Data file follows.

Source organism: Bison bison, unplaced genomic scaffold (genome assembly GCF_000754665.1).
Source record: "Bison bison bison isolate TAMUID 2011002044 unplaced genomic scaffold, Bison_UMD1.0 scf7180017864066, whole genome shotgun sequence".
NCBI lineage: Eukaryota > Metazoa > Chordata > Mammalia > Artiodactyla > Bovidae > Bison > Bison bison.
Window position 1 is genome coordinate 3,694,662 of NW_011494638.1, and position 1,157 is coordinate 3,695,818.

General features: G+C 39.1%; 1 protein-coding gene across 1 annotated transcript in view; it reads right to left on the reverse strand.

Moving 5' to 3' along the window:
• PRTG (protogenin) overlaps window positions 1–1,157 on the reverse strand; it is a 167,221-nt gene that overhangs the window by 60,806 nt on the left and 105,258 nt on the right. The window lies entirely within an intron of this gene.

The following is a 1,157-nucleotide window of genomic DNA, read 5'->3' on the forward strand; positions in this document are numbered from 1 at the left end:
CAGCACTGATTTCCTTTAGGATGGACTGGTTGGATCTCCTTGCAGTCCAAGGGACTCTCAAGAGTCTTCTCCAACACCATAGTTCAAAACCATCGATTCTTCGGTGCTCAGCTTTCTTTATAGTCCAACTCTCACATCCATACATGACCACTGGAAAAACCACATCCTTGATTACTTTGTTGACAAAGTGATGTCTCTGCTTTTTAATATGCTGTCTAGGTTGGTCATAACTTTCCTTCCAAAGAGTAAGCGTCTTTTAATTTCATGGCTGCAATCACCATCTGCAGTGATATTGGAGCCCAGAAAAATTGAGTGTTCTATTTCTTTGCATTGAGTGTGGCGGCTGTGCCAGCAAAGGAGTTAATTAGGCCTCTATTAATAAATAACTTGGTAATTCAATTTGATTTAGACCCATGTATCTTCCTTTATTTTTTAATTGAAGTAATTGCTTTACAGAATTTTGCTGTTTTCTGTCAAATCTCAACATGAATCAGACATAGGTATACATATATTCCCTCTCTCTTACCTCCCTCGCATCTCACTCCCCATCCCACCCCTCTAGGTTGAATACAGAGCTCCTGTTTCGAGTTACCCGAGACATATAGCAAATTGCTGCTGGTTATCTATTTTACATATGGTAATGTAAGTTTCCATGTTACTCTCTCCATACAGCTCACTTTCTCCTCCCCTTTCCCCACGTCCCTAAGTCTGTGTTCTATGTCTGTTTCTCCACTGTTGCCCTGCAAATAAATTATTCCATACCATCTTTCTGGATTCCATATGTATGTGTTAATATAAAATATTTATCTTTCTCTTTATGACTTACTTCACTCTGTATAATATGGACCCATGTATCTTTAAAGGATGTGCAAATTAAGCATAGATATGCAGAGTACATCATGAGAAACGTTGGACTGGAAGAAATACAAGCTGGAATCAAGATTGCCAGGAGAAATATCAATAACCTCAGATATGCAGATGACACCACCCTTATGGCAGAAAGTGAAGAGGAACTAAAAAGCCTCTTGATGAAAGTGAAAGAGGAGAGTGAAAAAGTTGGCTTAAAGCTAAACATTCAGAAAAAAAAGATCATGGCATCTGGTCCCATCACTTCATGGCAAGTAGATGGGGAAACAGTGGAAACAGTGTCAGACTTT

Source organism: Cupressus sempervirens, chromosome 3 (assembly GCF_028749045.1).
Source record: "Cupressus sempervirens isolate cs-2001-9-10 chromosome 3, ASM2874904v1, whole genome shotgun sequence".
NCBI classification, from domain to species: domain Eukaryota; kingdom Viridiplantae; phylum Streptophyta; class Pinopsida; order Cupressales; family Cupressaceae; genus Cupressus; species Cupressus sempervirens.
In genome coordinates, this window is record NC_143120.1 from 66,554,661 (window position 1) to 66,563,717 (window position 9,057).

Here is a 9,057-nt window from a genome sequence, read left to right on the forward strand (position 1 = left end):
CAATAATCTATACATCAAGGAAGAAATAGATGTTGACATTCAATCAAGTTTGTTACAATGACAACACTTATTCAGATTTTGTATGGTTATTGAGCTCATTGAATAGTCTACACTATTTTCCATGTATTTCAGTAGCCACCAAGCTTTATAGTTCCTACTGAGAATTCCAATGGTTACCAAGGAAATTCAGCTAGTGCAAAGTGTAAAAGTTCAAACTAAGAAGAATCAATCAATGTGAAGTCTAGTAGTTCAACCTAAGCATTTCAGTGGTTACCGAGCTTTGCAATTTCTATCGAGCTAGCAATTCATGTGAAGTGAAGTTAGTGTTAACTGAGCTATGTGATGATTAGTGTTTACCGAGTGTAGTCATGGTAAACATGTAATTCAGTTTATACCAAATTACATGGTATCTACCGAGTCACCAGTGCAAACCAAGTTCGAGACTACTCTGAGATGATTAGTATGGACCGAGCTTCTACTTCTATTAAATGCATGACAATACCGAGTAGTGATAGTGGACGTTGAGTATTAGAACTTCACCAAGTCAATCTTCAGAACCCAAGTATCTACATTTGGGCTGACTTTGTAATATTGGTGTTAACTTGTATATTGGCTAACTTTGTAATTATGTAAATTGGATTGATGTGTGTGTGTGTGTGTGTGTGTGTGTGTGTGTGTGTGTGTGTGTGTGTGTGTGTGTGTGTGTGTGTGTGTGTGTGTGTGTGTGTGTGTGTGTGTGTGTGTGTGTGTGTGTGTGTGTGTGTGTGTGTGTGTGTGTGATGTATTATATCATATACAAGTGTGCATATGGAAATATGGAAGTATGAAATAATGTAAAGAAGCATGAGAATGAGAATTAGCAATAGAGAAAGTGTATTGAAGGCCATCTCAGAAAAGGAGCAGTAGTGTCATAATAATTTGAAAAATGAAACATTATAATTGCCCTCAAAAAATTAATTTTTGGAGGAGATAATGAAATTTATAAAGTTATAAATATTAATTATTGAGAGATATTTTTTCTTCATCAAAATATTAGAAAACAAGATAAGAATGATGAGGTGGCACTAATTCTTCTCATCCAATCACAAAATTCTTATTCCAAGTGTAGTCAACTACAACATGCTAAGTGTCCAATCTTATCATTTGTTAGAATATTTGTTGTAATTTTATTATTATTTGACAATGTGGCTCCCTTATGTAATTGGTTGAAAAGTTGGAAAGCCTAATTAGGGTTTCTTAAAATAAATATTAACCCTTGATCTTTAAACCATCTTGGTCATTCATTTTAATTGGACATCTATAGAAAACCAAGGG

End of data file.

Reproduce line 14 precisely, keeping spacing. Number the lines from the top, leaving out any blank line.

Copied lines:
Here is a 9,057-nt window from a genome sequence, read left to right on the forward strand (position 1 = left end):